19 Feb 2021 03:26
Published by: Scott Callan

Rivington Terraced Gardens, one of Britain’s most iconic historical gardens, is celebrating winning the support of broadcaster, Mark Radcliffe, as a patron of Rivington Heritage Trust.


Mark’s involvement stems from his recent backing of Rivington Terraced Gardens’ ‘Squarea’ campaign, which enables members of the public to sponsor a virtual plot of land in their name across the estate.  The popular appeal is contributing towards the annual maintenance costs of the Gardens, which are around £100,000.  The charity has been beset by fundraising difficulties lately due to the cancellation of events during lockdown.


Mark, who attended Bolton School, has precious childhood memories of enjoying Rivington Gardens, which also prompted him to get involved to protect them for future generations.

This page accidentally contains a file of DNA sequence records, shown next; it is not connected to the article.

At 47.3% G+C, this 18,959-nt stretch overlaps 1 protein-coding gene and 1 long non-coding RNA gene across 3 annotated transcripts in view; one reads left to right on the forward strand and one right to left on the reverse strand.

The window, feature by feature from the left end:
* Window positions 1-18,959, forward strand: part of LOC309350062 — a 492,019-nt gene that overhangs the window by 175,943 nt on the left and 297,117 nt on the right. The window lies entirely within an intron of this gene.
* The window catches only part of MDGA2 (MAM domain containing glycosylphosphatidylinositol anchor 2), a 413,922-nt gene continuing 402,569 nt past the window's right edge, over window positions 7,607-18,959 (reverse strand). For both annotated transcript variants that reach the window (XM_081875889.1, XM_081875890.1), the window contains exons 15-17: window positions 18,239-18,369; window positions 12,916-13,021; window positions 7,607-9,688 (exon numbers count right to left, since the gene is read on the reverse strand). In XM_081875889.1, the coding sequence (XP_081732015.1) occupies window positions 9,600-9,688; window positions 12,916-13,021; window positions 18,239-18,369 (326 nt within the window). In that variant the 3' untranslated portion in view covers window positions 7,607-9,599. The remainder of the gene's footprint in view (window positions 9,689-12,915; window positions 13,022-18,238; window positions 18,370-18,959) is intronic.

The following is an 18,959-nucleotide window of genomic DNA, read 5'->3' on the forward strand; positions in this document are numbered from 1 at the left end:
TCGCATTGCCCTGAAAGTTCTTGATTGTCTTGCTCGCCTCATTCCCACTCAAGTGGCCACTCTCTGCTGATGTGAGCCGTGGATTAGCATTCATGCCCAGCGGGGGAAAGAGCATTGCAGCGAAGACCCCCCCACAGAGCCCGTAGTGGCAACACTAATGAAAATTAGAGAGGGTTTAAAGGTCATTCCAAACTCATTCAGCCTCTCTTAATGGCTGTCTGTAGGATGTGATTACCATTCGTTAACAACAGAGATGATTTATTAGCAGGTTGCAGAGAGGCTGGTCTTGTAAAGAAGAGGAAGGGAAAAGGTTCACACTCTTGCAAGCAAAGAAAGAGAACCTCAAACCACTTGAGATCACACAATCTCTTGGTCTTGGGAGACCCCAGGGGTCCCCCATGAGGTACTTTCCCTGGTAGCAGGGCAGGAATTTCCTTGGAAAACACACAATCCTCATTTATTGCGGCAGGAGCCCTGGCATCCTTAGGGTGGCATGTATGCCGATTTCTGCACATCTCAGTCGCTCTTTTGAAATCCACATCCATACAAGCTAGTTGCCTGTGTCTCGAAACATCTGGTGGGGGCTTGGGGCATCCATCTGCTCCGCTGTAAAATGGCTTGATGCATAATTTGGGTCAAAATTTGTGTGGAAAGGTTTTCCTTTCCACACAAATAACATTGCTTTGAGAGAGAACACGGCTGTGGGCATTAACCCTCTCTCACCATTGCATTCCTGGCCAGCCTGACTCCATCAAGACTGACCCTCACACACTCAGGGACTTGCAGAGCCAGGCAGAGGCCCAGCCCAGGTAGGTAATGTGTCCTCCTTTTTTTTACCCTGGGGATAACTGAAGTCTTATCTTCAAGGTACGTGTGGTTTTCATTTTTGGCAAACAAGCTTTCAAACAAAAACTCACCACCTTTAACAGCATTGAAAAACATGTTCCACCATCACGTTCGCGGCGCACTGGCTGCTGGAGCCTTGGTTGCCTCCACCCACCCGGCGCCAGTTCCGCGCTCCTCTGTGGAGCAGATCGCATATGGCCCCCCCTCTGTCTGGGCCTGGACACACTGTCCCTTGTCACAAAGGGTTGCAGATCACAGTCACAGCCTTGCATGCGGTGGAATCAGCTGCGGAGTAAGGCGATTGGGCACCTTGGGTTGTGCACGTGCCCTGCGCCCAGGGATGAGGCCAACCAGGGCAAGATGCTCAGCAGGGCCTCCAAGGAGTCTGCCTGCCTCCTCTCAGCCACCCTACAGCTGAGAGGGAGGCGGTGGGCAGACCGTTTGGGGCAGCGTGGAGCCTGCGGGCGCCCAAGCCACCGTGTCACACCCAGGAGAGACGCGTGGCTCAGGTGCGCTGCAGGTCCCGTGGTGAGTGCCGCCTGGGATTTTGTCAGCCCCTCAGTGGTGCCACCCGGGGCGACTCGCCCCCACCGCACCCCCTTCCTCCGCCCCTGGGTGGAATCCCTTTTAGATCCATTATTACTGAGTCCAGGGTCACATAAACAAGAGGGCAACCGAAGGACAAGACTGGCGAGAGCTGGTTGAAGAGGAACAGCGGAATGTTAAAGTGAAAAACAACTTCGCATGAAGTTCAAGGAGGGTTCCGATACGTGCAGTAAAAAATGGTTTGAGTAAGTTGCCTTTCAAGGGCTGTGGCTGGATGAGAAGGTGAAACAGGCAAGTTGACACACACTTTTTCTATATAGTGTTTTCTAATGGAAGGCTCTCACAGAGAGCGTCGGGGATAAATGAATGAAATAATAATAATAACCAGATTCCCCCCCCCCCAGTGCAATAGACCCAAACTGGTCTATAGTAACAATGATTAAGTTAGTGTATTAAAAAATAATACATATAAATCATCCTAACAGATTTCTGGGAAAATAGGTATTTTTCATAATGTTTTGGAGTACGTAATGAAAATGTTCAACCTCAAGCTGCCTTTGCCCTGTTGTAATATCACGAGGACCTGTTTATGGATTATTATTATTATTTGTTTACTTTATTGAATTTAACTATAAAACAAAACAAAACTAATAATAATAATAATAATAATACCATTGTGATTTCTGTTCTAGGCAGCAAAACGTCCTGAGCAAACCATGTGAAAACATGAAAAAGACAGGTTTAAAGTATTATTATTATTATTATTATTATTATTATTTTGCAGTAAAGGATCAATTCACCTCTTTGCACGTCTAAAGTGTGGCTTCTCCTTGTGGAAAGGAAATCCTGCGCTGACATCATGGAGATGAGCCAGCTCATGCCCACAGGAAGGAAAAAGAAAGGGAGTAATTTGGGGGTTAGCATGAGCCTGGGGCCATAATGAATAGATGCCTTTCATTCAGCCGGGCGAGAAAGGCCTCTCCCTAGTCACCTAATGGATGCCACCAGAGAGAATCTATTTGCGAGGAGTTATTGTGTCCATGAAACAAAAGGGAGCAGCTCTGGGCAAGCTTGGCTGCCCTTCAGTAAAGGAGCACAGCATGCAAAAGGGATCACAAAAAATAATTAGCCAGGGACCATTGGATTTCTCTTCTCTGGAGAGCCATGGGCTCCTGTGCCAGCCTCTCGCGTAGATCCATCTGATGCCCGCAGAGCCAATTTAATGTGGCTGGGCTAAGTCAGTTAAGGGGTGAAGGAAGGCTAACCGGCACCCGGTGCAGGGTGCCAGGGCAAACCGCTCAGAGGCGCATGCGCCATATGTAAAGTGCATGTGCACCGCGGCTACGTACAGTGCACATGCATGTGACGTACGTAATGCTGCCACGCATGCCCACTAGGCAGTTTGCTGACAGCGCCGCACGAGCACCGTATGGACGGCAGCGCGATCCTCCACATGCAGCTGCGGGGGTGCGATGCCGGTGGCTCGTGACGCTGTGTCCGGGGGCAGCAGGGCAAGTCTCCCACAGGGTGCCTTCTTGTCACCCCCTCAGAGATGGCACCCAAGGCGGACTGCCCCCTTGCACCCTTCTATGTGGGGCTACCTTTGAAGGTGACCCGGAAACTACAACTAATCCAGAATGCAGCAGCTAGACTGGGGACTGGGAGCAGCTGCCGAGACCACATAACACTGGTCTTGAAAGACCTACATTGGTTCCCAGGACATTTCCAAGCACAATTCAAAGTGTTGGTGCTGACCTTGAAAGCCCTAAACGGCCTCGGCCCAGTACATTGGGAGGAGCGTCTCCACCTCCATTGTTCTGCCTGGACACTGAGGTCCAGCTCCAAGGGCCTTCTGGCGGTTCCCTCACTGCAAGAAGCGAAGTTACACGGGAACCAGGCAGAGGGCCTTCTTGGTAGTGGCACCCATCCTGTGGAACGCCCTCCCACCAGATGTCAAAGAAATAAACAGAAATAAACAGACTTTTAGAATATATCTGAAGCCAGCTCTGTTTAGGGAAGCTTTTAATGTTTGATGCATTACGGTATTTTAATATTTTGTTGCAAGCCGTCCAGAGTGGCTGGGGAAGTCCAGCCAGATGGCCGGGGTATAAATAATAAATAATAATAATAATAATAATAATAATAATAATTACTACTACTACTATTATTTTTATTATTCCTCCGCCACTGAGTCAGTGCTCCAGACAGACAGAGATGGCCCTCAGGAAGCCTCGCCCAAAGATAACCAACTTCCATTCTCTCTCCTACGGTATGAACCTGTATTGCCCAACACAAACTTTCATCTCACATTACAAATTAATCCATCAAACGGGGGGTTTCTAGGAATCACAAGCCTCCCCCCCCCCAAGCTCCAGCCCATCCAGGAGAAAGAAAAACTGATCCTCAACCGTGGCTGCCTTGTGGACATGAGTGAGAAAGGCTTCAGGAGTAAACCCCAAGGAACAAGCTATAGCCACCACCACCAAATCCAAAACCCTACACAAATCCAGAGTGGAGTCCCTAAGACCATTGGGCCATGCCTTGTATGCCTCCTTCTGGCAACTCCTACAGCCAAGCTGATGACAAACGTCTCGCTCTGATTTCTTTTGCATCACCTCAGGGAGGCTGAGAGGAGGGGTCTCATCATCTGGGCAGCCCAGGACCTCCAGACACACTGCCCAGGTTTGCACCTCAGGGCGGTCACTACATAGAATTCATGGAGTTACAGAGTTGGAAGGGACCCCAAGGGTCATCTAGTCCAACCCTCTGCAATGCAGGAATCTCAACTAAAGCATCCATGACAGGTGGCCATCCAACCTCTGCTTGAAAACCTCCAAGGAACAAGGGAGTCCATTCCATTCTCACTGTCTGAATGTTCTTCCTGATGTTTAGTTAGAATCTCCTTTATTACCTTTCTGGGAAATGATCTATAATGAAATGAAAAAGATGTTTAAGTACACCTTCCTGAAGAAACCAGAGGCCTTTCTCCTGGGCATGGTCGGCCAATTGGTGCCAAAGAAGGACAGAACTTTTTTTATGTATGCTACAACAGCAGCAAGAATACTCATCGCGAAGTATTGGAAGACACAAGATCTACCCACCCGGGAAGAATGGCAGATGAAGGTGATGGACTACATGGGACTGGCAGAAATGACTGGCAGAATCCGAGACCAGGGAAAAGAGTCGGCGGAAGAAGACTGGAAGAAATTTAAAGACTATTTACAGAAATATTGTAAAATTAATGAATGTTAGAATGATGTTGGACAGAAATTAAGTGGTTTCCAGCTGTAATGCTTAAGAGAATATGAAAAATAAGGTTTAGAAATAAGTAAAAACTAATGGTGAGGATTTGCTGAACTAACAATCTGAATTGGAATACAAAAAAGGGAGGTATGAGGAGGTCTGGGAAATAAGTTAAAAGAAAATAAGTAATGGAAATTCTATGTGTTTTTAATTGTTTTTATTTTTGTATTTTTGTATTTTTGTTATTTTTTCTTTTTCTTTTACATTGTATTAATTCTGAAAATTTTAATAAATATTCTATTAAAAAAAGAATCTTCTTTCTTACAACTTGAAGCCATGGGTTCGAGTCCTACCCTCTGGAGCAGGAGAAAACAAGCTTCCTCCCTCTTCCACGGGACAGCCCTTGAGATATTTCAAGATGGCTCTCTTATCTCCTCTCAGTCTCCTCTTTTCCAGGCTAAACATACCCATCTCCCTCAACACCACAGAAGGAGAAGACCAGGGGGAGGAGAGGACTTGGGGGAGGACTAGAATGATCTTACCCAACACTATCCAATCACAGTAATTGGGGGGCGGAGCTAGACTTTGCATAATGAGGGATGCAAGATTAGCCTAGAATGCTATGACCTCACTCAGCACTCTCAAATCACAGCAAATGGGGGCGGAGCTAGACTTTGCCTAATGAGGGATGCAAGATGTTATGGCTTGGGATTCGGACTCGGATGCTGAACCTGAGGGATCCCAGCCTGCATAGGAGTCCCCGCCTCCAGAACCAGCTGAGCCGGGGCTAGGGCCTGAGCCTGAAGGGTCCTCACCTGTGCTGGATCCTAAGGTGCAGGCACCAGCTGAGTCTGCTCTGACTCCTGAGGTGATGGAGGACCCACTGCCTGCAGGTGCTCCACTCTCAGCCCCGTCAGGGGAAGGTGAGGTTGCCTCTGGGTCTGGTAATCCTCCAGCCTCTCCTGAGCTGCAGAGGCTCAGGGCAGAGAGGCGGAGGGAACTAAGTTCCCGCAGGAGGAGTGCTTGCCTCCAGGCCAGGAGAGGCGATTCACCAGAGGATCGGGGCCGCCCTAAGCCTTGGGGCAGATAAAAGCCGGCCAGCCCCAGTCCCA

Mark said: “Honestly I'm thrilled to be asked to become a patron of the Terraced Gardens.  The area is so beautiful, so special, so eccentric and so much of a part of my childhood.


“I look forward to re-exploring up there and getting involved with some interesting artistic events designed to embrace the unique ambience of the estate.”


Richard Galloway, a director of Rivington Heritage Trust, said: “We’re absolutely delighted to welcome Mark as a patron of the Trust. It is so uplifting to see the enthusiasm he has for the Gardens.  This is a significant step forward for the Trust and we’re eager to consult and work with him on our future planned activities.”


Members of the public can sponsor a 10sq m virtual patch of land called a ‘Squarea’ in The Japanese Garden, The Italian Lake, The Dell, The Woodlands or The Lawns for just £20.  Owners of each dedicated certificate also have their name added to an online roll call and can choose to support the area that is the setting for their treasured memories.


The area has undergone a transformation in recent years, thanks to the support of The National Lottery Heritage Fund (NLHF) and the work of hundreds of volunteers, but needs additional support to raise the £100,000 annual conservation costs. 


Visit to get involved.

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